Transaction figures ‘remain robust’ despite fall – industry reaction

25-5-2022

Residential property transactions totalled 97,970 in April, 13.9% lower than April 2021 and 10.5% lower than March 2022, according to the latest figures from HMRC.

On a seasonally adjusted basis transactions totalled 106,780 – 12.1% lower than April 2021 and 3.9% lower than March 2022.

Nick Leeming, Chairman of Jackson-Stops, commented: “After a remarkably long cycle of eye-watering house price growth, we may be at long last seeing the scales of supply and demand become more balanced. The loosening up of the housing market is good news to sellers who were previously holding back in fear of not finding a suitable onward purchase. A boost in supply should mark the end of this period of stalemate.

“Although HMRC reports that transaction numbers in April this year are far from the highs we saw in 2021, last year by all accounts deviated from any seasonal norms as buyers and sellers made up for lost time during the multiple lockdowns throughout 2020 where transactions dropped by over 55%.

“Looking ahead, I think for the rest of the year we will see market activity start to level out relative to the frenetic pace seen in the months previous.”

Jason Tebb, chief executive officer of OnTheMarket, said: “With transaction levels lower in April than in March and down on the same period last year, it’s clear the frenetic pace of the housing market has subsided; yet the ‘new normal’ housing market, an elevated version of the pre-pandemic market, continues to show resilience.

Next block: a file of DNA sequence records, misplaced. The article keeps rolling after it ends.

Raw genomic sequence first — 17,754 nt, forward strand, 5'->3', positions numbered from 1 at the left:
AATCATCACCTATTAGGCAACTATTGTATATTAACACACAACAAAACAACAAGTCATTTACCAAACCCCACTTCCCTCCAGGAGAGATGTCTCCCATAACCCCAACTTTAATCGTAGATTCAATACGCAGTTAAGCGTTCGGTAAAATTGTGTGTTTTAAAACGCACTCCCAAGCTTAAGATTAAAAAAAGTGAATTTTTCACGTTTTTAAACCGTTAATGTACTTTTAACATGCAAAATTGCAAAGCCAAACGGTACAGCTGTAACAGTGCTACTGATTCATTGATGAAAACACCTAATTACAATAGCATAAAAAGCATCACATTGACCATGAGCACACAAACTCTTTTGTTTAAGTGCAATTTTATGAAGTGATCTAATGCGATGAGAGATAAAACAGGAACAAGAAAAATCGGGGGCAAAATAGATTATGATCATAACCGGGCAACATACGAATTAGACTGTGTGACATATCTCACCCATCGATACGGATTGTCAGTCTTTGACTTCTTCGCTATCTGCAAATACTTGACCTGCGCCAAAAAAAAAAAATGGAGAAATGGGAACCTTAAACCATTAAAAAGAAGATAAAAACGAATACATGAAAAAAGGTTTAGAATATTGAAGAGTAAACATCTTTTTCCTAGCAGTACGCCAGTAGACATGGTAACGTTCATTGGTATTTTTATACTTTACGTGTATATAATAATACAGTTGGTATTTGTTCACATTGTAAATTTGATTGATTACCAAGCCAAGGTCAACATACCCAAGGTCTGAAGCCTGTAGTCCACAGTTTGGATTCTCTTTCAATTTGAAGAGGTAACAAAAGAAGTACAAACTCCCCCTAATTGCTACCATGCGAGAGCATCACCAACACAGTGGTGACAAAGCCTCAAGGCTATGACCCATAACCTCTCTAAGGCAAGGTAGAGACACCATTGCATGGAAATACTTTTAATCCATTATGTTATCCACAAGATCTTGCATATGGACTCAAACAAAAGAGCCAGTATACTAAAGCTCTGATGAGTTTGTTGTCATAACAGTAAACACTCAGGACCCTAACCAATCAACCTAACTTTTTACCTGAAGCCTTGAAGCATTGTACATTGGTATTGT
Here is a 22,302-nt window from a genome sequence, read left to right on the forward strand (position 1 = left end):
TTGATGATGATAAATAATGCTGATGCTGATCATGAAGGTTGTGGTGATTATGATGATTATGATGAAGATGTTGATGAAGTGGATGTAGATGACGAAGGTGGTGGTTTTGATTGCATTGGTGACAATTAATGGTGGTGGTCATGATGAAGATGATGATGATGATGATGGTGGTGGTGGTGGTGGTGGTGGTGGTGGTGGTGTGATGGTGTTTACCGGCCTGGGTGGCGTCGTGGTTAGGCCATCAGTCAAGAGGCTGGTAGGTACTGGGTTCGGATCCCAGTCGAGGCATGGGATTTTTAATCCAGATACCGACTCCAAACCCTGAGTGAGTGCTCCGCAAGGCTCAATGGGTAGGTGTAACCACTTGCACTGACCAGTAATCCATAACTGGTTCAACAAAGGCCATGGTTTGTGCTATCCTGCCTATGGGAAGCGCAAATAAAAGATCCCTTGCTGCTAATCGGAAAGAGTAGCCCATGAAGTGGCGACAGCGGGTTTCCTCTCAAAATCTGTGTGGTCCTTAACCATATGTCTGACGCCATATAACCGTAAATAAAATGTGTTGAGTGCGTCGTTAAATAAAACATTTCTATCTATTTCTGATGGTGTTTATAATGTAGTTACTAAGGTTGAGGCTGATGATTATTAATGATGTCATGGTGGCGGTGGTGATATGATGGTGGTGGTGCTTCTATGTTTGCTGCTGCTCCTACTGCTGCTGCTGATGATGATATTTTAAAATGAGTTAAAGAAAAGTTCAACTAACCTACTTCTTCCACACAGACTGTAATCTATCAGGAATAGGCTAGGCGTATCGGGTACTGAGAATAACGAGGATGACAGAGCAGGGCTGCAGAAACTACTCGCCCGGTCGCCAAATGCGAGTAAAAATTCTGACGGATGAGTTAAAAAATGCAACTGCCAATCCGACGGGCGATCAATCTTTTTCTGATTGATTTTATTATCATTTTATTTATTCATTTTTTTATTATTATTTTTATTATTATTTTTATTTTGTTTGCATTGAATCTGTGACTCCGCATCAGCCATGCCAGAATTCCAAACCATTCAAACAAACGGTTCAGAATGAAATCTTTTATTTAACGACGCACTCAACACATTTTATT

“Our own data indicates that high levels of buyer and seller confidence in April were consistent with previous months as the housing market continues to adjust and thrive, despite all apparent headwinds. As the number of properties newly listed for sale slowly increases, serious property seekers are getting on with the business of moving.”

Iain McKenzie, CEO of The Guild of Property Professionals, remarked: “Last month saw a slowdown in property sales and while it’s tempting to assume this is the result of the current economic downturn, this may not be the case.
“The volume of sales is starting to look closer to pre-pandemic levels now, which could eventually cool price growth enough to entice more people onto the property ladder.

“A reduction in the number of properties being sold was always expected, so it shouldn’t come as a surprise when we see slower months than usual, especially since March was a month of such high demand.”

Lucian Cook, head of residential research at Savills, commented: “At just shy of 98,000, housing transactions in April remained 13% above the pre-pandemic average.

“Though these figures are yet to reflect the impact of the squeeze on household finances and increases in interest rates, they show peoples re-assessment of what they want from a home has continued to support housing market activity, even though the experience of lockdown has begun to fade into our memories.

“The pool of unmet demand among more affluent home-buyers, who are more insulated from the macro-economic backdrop than the average household, points to a slowing in the market rather than anything more dramatic, especially given the lack of stock available to buy.”

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